The resistance of 48 highbush blueberry cultivars and selections to the blight phase of mummy berry disease, incited by the fungus Monilinia vaccinii-corymbosi (Reade) Honey, was examined in relation to percent Vaccinium angustifolium Ait. ancestry, season of fruit maturity, and shoot growth during the primary infection phase. Correlations of percent blighting with percent V. angustifolium ancestry were significant across 3 years, but correlations with fruit maturity were significant in only 2 of 3 years. Correlations of percent blighting with early shoot growth were significant in both years measured, with r values of 0.54 in 1994, 0.83 in 1995, and 0.83 across years. A multiple regression found only shoot growth highly significant for susceptibility and rendered V. angustifolium ancestry and season of fruit maturity nonsignificant. Resistant cultivars exhibiting early shoot elongation suggest that resistance can be either biochemically or escape based.
In vitro conidia production by Monilinia vaccinii-corymbosi (Reade) Honey, the cause of mummy berry disease in blueberry, was significantly enhanced by cellulose acetate membranes placed on the surface of V-8 juice agar for most of the pathogen isolates tested, compared to V-8 juice agar alone. Temperature and light affected conidia production, but the effects were not consistent. Higher temperature (22 vs. 15 °C) yielded better sporulation, but the effects of light environment were variable. When 55 isolates from various sources were rated visually for sporulation on cellulose acetate membranes at 22 °C under ambient light/dark cycles, a wide range of conidium production was observed, and three of 55 isolates (6%) were identified as having very high conidia production.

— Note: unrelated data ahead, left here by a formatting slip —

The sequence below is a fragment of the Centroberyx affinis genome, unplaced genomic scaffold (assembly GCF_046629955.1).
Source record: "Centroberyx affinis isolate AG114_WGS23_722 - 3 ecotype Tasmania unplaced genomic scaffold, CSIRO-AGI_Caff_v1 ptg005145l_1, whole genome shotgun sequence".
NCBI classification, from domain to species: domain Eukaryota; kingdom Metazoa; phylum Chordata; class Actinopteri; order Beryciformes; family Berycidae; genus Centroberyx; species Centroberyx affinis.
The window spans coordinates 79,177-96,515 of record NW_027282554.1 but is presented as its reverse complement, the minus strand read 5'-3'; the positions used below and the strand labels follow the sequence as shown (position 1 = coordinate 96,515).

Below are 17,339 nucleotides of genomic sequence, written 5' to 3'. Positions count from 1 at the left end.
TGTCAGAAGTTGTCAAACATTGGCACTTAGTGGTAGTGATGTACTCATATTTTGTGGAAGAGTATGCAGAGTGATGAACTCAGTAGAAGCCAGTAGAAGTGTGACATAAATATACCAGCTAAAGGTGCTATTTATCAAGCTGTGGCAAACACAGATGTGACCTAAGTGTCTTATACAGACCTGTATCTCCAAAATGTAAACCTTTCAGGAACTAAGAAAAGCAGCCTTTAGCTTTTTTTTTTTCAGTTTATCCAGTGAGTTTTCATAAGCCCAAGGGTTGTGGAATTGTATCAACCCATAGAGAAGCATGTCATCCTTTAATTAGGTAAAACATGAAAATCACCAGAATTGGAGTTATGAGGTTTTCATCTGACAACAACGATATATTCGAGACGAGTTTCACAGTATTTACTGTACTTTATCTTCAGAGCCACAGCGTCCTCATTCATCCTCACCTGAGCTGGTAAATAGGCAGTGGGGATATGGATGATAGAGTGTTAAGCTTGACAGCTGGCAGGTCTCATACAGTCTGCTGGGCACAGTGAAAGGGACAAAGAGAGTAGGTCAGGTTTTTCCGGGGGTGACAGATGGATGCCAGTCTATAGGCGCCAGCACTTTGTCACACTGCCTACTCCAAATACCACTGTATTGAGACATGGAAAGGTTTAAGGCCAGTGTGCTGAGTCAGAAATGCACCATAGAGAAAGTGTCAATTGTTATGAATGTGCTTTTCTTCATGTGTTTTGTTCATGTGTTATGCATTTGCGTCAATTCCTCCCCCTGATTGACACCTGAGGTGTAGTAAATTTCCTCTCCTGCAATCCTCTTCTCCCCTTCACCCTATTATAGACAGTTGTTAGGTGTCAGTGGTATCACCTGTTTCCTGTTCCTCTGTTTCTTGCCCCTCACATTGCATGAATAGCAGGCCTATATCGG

Fifty-five highbush blueberry (Vaccinium corymbosum L.) cultivars and selections were evaluated over 2 years for their resistance to the shoot blighting phase of mummy berry disease [Monilinia vaccinii-corymbosi (Reade) Honey]. Blight incidence in 1993 ranged from 1% to 78% and differences among cultivars were significant. In 1994, infection levels were lower and ranged from 0% to 43%, again with significant differences among the entries. Several cultivars exhibited mummy berry blight resistance in both years. Ranking most resistant to less resistant were `Jersey', `Elliott', `Bluejay', `Duke', `Stanley', `Darrow', `Meader', and `Angola'. Among the cultivars consistently blightsusceptible were `Bluehaven', `Bluegold', `Northblue', `Croatan', `Northsky', `Sierra', `Harrison', `Coville', and `Murphy'. The consistent resistant reaction of certain cultivars indicates that they may be suitable as parents for introducing resistance into a breeding program. The evaluation methodology developed in these tests should be useful in screening germplasm for new sources of resistance and evaluating segregating progeny from crosses.